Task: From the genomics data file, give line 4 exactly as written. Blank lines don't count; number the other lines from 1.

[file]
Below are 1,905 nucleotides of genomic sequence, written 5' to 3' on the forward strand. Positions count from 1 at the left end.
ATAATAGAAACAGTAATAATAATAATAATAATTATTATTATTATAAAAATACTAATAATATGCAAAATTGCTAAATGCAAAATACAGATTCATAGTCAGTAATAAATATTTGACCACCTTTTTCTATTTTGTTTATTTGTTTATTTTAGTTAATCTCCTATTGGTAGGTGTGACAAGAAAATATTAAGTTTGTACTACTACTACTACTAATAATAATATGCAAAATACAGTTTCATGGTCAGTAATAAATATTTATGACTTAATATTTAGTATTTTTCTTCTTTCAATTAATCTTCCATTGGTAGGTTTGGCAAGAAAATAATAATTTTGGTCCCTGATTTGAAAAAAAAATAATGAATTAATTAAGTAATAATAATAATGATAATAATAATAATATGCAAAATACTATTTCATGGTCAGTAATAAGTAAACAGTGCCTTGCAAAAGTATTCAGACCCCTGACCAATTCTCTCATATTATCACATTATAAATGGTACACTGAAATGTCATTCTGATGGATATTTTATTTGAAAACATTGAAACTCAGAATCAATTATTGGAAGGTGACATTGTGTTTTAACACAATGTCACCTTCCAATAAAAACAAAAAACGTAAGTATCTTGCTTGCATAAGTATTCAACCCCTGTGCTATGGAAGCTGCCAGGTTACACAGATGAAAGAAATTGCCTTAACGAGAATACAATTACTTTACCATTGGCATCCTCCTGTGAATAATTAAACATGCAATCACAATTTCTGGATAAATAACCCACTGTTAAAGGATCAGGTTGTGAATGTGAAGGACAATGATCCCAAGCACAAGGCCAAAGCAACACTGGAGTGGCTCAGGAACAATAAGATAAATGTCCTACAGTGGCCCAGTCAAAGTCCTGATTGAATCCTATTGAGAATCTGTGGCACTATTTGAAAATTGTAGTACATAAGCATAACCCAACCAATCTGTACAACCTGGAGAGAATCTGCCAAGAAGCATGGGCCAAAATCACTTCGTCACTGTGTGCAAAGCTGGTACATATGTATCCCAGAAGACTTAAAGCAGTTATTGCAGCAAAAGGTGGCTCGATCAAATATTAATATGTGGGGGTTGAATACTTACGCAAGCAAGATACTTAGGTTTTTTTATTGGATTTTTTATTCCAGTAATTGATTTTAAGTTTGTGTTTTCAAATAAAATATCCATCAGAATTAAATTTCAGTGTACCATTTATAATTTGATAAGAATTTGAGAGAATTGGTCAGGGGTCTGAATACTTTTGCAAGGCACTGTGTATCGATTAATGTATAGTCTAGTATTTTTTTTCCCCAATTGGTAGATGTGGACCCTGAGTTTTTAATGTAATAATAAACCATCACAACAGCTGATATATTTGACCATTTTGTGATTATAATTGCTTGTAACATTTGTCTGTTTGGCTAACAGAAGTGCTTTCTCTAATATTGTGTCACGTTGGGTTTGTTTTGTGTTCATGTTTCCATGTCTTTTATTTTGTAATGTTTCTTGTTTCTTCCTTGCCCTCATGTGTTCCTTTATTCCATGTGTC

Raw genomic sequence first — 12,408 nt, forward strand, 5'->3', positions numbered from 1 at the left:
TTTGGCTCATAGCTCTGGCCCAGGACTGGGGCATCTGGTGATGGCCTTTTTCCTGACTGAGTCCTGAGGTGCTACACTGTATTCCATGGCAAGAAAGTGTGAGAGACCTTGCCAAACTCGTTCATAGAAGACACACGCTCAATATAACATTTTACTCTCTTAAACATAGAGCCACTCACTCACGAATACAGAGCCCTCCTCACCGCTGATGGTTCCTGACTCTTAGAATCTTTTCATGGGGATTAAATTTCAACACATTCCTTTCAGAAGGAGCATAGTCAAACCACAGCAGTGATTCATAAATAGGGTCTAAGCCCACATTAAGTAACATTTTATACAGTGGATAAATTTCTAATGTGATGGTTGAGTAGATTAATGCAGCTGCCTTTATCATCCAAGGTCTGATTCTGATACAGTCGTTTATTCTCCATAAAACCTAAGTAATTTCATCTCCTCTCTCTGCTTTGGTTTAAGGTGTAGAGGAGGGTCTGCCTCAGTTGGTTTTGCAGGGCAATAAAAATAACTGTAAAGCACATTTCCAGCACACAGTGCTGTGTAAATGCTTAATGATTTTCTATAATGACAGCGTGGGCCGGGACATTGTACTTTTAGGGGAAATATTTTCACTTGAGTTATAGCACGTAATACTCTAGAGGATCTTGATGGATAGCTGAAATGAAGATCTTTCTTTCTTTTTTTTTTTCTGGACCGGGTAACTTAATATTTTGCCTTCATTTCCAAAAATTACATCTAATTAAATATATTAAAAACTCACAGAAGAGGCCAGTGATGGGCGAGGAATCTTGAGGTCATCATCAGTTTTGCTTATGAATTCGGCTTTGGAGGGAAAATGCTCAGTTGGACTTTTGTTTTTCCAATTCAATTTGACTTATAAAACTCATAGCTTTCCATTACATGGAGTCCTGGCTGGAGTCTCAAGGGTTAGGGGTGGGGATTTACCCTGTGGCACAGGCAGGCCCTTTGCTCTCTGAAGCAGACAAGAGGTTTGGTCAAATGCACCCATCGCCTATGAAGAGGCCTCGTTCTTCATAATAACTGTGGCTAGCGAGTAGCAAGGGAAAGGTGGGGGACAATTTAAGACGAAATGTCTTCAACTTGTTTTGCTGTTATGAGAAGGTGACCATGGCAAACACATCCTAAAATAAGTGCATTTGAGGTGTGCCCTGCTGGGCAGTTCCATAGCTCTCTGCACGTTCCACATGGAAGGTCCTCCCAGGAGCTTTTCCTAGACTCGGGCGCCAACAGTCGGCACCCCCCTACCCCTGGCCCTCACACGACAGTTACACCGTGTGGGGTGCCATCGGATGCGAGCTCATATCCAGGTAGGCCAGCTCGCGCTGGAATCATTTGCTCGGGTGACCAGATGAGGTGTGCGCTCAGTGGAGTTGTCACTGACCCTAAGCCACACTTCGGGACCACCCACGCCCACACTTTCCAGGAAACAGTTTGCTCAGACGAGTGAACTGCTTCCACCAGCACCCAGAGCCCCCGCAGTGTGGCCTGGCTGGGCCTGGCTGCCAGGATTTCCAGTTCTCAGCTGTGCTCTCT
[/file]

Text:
TTTGGCTCATAGCTCTGGCCCAGGACTGGGGCATCTGGTGATGGCCTTTTTCCTGACTGAGTCCTGAGGTGCTACACTGTATTCCATGGCAAGAAAGTGTGAGAGACCTTGCCAAACTCGTTCATAGAAGACACACGCTCAATATAACATTTTACTCTCTTAAACATAGAGCCACTCACTCACGAATACAGAGCCCTCCTCACCGCTGATGGTTCCTGACTCTTAGAATCTTTTCATGGGGATTAAATTTCAACACATTCCTTTCAGAAGGAGCATAGTCAAACCACAGCAGTGATTCATAAATAGGGTCTAAGCCCACATTAAGTAACATTTTATACAGTGGATAAATTTCTAATGTGATGGTTGAGTAGATTAATGCAGCTGCCTTTATCATCCAAGGTCTGATTCTGATACAGTCGTTTATTCTCCATAAAACCTAAGTAATTTCATCTCCTCTCTCTGCTTTGGTTTAAGGTGTAGAGGAGGGTCTGCCTCAGTTGGTTTTGCAGGGCAATAAAAATAACTGTAAAGCACATTTCCAGCACACAGTGCTGTGTAAATGCTTAATGATTTTCTATAATGACAGCGTGGGCCGGGACATTGTACTTTTAGGGGAAATATTTTCACTTGAGTTATAGCACGTAATACTCTAGAGGATCTTGATGGATAGCTGAAATGAAGATCTTTCTTTCTTTTTTTTTTTCTGGACCGGGTAACTTAATATTTTGCCTTCATTTCCAAAAATTACATCTAATTAAATATATTAAAAACTCACAGAAGAGGCCAGTGATGGGCGAGGAATCTTGAGGTCATCATCAGTTTTGCTTATGAATTCGGCTTTGGAGGGAAAATGCTCAGTTGGACTTTTGTTTTTCCAATTCAATTTGACTTATAAAACTCATAGCTTTCCATTACATGGAGTCCTGGCTGGAGTCTCAAGGGTTAGGGGTGGGGATTTACCCTGTGGCACAGGCAGGCCCTTTGCTCTCTGAAGCAGACAAGAGGTTTGGTCAAATGCACCCATCGCCTATGAAGAGGCCTCGTTCTTCATAATAACTGTGGCTAGCGAGTAGCAAGGGAAAGGTGGGGGACAATTTAAGACGAAATGTCTTCAACTTGTTTTGCTGTTATGAGAAGGTGACCATGGCAAACACATCCTAAAATAAGTGCATTTGAGGTGTGCCCTGCTGGGCAGTTCCATAGCTCTCTGCACGTTCCACATGGAAGGTCCTCCCAGGAGCTTTTCCTAGACTCGGGCGCCAACAGTCGGCACCCCCCTACCCCTGGCCCTCACACGACAGTTACACCGTGTGGGGTGCCATCGGATGCGAGCTCATATCCAGGTAGGCCAGCTCGCGCTGGAATCATTTGCTCGGGTGACCAGATGAGGTGTGCGCTCAGTGGAGTTGTCACTGACCCTAAGCCACACTTCGGGACCACCCACGCCCACACTTTCCAGGAAACAGTTTGCTCAGACGAGTGAACTGCTTCCACCAGCACCCAGAGCCCCCGCAGTGTGGCCTGGCTGGGCCTGGCTGCCAGGATTTCCAGTTCTCAGCTGTGCTCTCT